Voters in Missouri ended decades of total marijuana prohibition as they approved a ballot measure to legalize the use of the drug for medical purposes.
This brings the total number of states with legal medical marijuana to 33, including another new addition: Utah. Just like Missouri, Utah also passed its own medical cannabis bill on Tuesday’s Midterm elections.
It was complicated
Missouri’s campaign to legalize medical pot was kinda complicated. There were three competing — and qualified — ballot initiatives. One was drafted by Find the Cures, one by New Approach Missouri, and another one by Missourians for Patient Care. Voters got to vote on any or all of the measures.
There were concerns that having three uniquely designed measures could lead to complications. If supporters only vote for one against the other two, this could split the votes and result to none of them passing at all. And if they vote for all three, more than one measure would pass and the court will have to step in to sort out the issue and decide on which one becomes law.
All’s well that ends well
The good thing is that voters apparently had their sights set on one measure — Amendment 2, pushed by New Approach. This measure, which is considered to be broadest of the three initiatives, had a 65% approval.
Amendment 2 was the only one of the three legalization efforts to allow qualified patients and caregivers to grow their own cannabis plants. More specifically, patients are allowed to grow up to six flowering marijuana plants and caregivers are allowed to grow 18 — subject to inspection by the state health department.
Amendment 2 will also allow patients to use medical cannabis as long as they have their doctor’s permission. And the good news is that instead of having patients line up with a definite list of qualified conditions, medical professionals are given the discretion to prescribe medical cannabis if they deem a patient needs it.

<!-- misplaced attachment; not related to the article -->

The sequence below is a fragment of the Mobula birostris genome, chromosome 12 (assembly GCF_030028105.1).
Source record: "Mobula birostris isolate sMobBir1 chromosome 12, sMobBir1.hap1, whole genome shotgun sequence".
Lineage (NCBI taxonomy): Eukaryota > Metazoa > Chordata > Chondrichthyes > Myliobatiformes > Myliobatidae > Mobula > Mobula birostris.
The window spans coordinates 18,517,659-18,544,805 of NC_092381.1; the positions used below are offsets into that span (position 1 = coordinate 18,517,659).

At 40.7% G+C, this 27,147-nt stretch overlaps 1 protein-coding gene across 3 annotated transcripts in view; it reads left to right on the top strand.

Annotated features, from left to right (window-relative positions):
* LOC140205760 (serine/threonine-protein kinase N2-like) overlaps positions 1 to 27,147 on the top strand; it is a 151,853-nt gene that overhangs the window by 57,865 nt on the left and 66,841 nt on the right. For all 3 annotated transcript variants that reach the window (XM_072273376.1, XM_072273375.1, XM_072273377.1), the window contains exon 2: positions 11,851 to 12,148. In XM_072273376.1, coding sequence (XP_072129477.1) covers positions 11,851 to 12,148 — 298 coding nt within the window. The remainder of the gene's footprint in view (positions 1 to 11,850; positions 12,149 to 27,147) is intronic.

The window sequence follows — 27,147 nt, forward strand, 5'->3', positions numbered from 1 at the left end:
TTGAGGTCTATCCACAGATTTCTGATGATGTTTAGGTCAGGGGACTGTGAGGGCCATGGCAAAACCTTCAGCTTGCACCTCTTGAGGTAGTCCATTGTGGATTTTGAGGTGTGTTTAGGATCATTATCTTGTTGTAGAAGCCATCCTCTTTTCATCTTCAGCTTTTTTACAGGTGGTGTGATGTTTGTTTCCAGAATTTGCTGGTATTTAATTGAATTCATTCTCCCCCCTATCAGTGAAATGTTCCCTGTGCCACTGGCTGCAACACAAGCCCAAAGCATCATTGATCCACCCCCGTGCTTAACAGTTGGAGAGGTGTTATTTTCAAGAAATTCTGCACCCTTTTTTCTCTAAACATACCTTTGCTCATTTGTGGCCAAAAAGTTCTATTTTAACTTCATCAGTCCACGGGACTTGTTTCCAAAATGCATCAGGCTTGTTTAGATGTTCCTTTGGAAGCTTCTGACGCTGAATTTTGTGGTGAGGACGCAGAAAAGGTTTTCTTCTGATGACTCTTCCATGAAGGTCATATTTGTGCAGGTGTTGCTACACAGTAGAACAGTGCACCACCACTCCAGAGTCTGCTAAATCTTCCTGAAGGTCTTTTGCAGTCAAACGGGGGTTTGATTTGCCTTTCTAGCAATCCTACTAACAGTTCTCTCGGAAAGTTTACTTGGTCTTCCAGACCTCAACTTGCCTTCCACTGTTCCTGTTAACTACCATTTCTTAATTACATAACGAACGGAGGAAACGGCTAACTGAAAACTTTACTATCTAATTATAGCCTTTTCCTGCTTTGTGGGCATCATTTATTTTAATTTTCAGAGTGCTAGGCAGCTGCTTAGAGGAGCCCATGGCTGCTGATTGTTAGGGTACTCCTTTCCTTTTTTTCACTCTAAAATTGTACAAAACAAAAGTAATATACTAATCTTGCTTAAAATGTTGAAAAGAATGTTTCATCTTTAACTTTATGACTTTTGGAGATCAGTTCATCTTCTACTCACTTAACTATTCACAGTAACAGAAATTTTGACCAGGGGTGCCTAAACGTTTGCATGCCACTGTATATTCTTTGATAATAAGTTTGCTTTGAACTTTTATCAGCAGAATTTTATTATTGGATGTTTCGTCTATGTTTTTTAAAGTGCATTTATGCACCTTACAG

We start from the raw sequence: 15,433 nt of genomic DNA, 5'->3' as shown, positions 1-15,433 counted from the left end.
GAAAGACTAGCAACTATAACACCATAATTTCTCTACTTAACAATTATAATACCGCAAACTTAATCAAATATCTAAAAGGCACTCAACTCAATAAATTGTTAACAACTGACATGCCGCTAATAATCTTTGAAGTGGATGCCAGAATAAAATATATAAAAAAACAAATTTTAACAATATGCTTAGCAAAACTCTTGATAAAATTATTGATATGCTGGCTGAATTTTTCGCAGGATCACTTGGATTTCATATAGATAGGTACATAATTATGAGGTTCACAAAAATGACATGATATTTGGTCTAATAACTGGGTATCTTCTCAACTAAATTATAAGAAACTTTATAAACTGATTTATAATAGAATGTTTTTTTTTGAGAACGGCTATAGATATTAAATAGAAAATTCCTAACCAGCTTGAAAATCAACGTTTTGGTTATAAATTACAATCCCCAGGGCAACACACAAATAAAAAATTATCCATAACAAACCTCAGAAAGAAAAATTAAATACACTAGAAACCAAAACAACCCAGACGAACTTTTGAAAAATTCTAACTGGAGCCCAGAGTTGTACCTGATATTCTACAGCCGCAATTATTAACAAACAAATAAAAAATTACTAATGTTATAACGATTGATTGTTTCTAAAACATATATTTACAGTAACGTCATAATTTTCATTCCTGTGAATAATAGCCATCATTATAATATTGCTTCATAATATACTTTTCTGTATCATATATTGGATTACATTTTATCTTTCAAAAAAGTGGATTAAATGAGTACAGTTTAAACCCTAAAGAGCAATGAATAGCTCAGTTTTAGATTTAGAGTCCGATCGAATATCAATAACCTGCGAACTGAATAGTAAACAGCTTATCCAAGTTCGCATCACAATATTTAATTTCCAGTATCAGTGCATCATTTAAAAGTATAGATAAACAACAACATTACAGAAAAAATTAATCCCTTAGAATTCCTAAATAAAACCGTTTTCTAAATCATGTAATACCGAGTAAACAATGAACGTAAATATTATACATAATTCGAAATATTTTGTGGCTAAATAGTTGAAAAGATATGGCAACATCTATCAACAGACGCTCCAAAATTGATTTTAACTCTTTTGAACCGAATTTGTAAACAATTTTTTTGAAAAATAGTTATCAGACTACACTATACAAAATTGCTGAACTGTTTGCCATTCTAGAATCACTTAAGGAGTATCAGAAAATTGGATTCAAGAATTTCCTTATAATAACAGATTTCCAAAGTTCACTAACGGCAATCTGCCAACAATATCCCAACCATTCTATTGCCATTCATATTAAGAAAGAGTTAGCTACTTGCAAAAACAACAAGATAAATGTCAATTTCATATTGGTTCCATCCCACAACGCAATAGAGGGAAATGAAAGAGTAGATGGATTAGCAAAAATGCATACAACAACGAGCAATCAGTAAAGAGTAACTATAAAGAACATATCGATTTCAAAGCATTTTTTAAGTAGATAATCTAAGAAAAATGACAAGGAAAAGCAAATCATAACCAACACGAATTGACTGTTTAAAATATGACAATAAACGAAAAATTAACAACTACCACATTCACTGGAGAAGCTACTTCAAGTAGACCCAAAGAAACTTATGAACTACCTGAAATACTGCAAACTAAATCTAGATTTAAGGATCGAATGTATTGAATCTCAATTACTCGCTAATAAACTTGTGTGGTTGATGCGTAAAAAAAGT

Amendment 2: Qualifying conditions
Amendment 2 will change the state’s constitution so as to allow doctors to prescribe marijuana for any of 10 qualifying medical conditions. These conditions are:
- intractable migraines
- severe muscle spasms
- debilitating psychiatric disorders
- chronic medical condition that is conventionally treated with prescription medication that could lead to addiction
- any terminal ailment
- any medical condition that is determined by a physician to be chronic or debilitating
As you can see from the list, the last three are broad descriptions that give licensed doctors plenty of room to practice their expertise. In other words, doctors will be made the gatekeepers of the state’s medical cannabis program.
Patients will be required to obtain a note from their doctor certifying that they have a medical condition qualifying them to participate in the program.
Amendment 2: Taxes
Medical cannabis sales will be subject to a 4% state tax. The proceeds of this tax will help fund services for military veterans.
The state is expected to generate about $24 million a year from sales tax.
According to supporters of Amendment 2, the state is likely to have nearly 200 medical cannabis dispensaries by 2020. Under Amendment 2, each of Missouri’s eight congressional districts will be allowed to open a minimum of 24 dispensaries.
Only those with a qualifying patient card for the drug will be allowed inside these dispensaries.
Under Amendment 2, Missouri will issue at least 61 cannabis cultivation licenses, which means one cultivator license per 100,000 residents. Meanwhile, a minimum of 82 licenses will be issued to producers of cannabis-infused products, like oils, vapors, and edibles.
The Missouri Department of Health and Senior Services is in charge of issuing these licenses. Over time, the department can increase the number of licenses in order to accommodate the growing number of qualified patients.
Amendment 2 will technically take effect on Dec. 6. The state health department is also expected to issue license applications for patients, cultivators, caregivers, testing facilities, cannabis manufacturers, and dispensaries by early June 2019.
By July, the department is expected to receive and start processing applications from patients and by August, receive applications from dispensary operators and other commercial functions.